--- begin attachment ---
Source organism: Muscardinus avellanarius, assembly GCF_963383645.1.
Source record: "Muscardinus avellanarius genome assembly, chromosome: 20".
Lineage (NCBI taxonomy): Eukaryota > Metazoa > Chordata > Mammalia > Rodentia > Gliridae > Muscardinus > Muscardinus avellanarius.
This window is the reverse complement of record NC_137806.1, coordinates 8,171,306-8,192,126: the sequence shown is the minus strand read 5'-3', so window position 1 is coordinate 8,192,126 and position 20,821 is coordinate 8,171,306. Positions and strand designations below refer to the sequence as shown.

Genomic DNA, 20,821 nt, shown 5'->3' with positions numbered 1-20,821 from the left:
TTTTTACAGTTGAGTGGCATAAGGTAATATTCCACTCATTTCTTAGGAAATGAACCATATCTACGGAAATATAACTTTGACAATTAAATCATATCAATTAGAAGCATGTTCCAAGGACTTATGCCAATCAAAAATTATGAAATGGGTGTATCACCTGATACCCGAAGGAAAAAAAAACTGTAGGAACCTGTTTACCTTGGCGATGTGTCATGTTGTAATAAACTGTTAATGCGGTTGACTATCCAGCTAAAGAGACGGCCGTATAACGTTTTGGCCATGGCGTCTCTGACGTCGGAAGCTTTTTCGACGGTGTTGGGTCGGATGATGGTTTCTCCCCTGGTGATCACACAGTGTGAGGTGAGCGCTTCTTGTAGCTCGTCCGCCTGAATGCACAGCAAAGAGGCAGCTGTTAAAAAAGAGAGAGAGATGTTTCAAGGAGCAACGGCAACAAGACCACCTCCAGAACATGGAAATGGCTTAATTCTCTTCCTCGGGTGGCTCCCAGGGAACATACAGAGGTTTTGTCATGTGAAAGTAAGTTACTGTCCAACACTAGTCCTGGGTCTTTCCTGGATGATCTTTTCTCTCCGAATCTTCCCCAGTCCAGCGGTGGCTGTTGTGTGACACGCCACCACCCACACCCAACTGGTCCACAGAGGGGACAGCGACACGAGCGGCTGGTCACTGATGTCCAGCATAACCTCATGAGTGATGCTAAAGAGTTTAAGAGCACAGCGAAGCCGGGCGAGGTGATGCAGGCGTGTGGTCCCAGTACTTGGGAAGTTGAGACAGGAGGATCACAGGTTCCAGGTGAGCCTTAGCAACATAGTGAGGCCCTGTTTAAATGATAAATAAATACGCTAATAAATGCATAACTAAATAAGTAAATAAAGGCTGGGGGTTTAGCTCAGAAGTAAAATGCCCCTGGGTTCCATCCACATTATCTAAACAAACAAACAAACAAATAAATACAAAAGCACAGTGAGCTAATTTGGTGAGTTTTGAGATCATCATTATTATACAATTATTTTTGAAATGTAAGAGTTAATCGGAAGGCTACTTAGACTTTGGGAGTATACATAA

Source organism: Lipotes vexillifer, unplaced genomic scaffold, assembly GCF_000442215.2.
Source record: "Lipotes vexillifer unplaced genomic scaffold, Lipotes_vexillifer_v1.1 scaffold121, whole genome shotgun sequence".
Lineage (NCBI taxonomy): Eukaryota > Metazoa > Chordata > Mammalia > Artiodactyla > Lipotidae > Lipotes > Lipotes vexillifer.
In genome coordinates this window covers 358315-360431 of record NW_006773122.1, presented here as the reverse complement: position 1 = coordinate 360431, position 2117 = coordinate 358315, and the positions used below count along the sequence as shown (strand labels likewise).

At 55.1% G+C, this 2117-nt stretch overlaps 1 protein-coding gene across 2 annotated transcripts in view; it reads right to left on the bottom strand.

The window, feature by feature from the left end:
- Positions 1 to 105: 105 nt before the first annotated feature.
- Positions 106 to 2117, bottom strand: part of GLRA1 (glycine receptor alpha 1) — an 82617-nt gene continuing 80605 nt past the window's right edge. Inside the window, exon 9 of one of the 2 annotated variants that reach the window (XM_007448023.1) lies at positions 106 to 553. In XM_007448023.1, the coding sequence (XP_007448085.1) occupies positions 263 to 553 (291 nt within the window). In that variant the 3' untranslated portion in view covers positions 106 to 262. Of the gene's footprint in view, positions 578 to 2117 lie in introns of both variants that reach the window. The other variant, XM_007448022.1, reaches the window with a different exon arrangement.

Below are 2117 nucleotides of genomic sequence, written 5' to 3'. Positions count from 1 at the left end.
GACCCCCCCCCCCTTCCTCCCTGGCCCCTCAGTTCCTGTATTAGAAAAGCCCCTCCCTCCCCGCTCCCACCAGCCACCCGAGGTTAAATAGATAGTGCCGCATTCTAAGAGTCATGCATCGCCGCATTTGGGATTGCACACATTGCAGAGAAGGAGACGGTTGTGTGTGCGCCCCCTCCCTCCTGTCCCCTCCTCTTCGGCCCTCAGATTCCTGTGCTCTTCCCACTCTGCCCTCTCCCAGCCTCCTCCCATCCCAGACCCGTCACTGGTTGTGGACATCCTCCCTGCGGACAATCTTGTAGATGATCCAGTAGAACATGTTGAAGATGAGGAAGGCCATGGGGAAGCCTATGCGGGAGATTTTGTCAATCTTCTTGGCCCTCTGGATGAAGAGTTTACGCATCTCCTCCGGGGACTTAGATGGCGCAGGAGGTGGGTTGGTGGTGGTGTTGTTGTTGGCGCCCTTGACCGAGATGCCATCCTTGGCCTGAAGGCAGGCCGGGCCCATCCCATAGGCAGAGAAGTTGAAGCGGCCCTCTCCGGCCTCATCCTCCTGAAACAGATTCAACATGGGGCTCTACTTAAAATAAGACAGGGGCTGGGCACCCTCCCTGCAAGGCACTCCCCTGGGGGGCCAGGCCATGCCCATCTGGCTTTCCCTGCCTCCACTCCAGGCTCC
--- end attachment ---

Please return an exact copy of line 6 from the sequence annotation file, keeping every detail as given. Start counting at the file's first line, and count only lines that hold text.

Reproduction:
TTTTTACAGTTGAGTGGCATAAGGTAATATTCCACTCATTTCTTAGGAAATGAACCATATCTACGGAAATATAACTTTGACAATTAAATCATATCAATTAGAAGCATGTTCCAAGGACTTATGCCAATCAAAAATTATGAAATGGGTGTATCACCTGATACCCGAAGGAAAAAAAAACTGTAGGAACCTGTTTACCTTGGCGATGTGTCATGTTGTAATAAACTGTTAATGCGGTTGACTATCCAGCTAAAGAGACGGCCGTATAACGTTTTGGCCATGGCGTCTCTGACGTCGGAAGCTTTTTCGACGGTGTTGGGTCGGATGATGGTTTCTCCCCTGGTGATCACACAGTGTGAGGTGAGCGCTTCTTGTAGCTCGTCCGCCTGAATGCACAGCAAAGAGGCAGCTGTTAAAAAAGAGAGAGAGATGTTTCAAGGAGCAACGGCAACAAGACCACCTCCAGAACATGGAAATGGCTTAATTCTCTTCCTCGGGTGGCTCCCAGGGAACATACAGAGGTTTTGTCATGTGAAAGTAAGTTACTGTCCAACACTAGTCCTGGGTCTTTCCTGGATGATCTTTTCTCTCCGAATCTTCCCCAGTCCAGCGGTGGCTGTTGTGTGACACGCCACCACCCACACCCAACTGGTCCACAGAGGGGACAGCGACACGAGCGGCTGGTCACTGATGTCCAGCATAACCTCATGAGTGATGCTAAAGAGTTTAAGAGCACAGCGAAGCCGGGCGAGGTGATGCAGGCGTGTGGTCCCAGTACTTGGGAAGTTGAGACAGGAGGATCACAGGTTCCAGGTGAGCCTTAGCAACATAGTGAGGCCCTGTTTAAATGATAAATAAATACGCTAATAAATGCATAACTAAATAAGTAAATAAAGGCTGGGGGTTTAGCTCAGAAGTAAAATGCCCCTGGGTTCCATCCACATTATCTAAACAAACAAACAAACAAATAAATACAAAAGCACAGTGAGCTAATTTGGTGAGTTTTGAGATCATCATTATTATACAATTATTTTTGAAATGTAAGAGTTAATCGGAAGGCTACTTAGACTTTGGGAGTATACATAA